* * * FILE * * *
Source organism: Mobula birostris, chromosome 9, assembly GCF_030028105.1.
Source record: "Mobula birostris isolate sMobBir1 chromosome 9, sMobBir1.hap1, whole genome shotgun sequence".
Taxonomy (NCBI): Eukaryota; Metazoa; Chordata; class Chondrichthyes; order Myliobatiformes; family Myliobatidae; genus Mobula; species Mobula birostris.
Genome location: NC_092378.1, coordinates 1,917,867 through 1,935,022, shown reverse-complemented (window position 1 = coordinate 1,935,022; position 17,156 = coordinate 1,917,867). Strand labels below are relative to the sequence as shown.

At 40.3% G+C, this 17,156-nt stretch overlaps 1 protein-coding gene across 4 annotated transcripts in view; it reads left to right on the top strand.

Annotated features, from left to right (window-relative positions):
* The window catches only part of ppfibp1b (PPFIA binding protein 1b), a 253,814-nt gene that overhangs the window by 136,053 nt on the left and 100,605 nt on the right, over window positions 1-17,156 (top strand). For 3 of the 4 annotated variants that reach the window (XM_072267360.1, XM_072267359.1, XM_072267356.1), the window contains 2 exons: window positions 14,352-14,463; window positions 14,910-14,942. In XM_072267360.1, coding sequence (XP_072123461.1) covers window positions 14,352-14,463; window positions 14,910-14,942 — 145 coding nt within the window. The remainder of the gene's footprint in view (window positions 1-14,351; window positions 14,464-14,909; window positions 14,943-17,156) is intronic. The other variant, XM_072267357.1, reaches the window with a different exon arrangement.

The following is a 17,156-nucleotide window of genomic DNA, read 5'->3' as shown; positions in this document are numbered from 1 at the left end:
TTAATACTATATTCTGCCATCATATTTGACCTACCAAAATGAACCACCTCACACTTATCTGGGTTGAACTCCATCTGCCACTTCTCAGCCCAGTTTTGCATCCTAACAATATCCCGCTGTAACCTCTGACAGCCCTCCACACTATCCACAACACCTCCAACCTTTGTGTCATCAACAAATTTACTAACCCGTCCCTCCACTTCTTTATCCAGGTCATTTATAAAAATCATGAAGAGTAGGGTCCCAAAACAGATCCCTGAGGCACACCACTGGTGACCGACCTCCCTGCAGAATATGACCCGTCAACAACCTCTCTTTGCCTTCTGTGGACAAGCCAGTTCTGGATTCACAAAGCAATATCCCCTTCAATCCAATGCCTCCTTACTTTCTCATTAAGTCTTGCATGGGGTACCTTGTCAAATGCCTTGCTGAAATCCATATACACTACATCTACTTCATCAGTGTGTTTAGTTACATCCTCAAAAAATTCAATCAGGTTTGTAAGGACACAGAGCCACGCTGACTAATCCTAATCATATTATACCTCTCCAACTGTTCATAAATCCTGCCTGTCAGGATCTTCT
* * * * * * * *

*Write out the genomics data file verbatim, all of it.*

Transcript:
Source organism: Mobula birostris, chromosome 9, assembly GCF_030028105.1.
Source record: "Mobula birostris isolate sMobBir1 chromosome 9, sMobBir1.hap1, whole genome shotgun sequence".
Taxonomy (NCBI): Eukaryota; Metazoa; Chordata; class Chondrichthyes; order Myliobatiformes; family Myliobatidae; genus Mobula; species Mobula birostris.
Genome location: NC_092378.1, coordinates 1,917,867 through 1,935,022, shown reverse-complemented (window position 1 = coordinate 1,935,022; position 17,156 = coordinate 1,917,867). Strand labels below are relative to the sequence as shown.

At 40.3% G+C, this 17,156-nt stretch overlaps 1 protein-coding gene across 4 annotated transcripts in view; it reads left to right on the top strand.

Annotated features, from left to right (window-relative positions):
* The window catches only part of ppfibp1b (PPFIA binding protein 1b), a 253,814-nt gene that overhangs the window by 136,053 nt on the left and 100,605 nt on the right, over window positions 1-17,156 (top strand). For 3 of the 4 annotated variants that reach the window (XM_072267360.1, XM_072267359.1, XM_072267356.1), the window contains 2 exons: window positions 14,352-14,463; window positions 14,910-14,942. In XM_072267360.1, coding sequence (XP_072123461.1) covers window positions 14,352-14,463; window positions 14,910-14,942 — 145 coding nt within the window. The remainder of the gene's footprint in view (window positions 1-14,351; window positions 14,464-14,909; window positions 14,943-17,156) is intronic. The other variant, XM_072267357.1, reaches the window with a different exon arrangement.

The following is a 17,156-nucleotide window of genomic DNA, read 5'->3' as shown; positions in this document are numbered from 1 at the left end:
TTAATACTATATTCTGCCATCATATTTGACCTACCAAAATGAACCACCTCACACTTATCTGGGTTGAACTCCATCTGCCACTTCTCAGCCCAGTTTTGCATCCTAACAATATCCCGCTGTAACCTCTGACAGCCCTCCACACTATCCACAACACCTCCAACCTTTGTGTCATCAACAAATTTACTAACCCGTCCCTCCACTTCTTTATCCAGGTCATTTATAAAAATCATGAAGAGTAGGGTCCCAAAACAGATCCCTGAGGCACACCACTGGTGACCGACCTCCCTGCAGAATATGACCCGTCAACAACCTCTCTTTGCCTTCTGTGGACAAGCCAGTTCTGGATTCACAAAGCAATATCCCCTTCAATCCAATGCCTCCTTACTTTCTCATTAAGTCTTGCATGGGGTACCTTGTCAAATGCCTTGCTGAAATCCATATACACTACATCTACTTCATCAGTGTGTTTAGTTACATCCTCAAAAAATTCAATCAGGTTTGTAAGGACACAGAGCCACGCTGACTAATCCTAATCATATTATACCTCTCCAACTGTTCATAAATCCTGCCTGTCAGGATCTTCT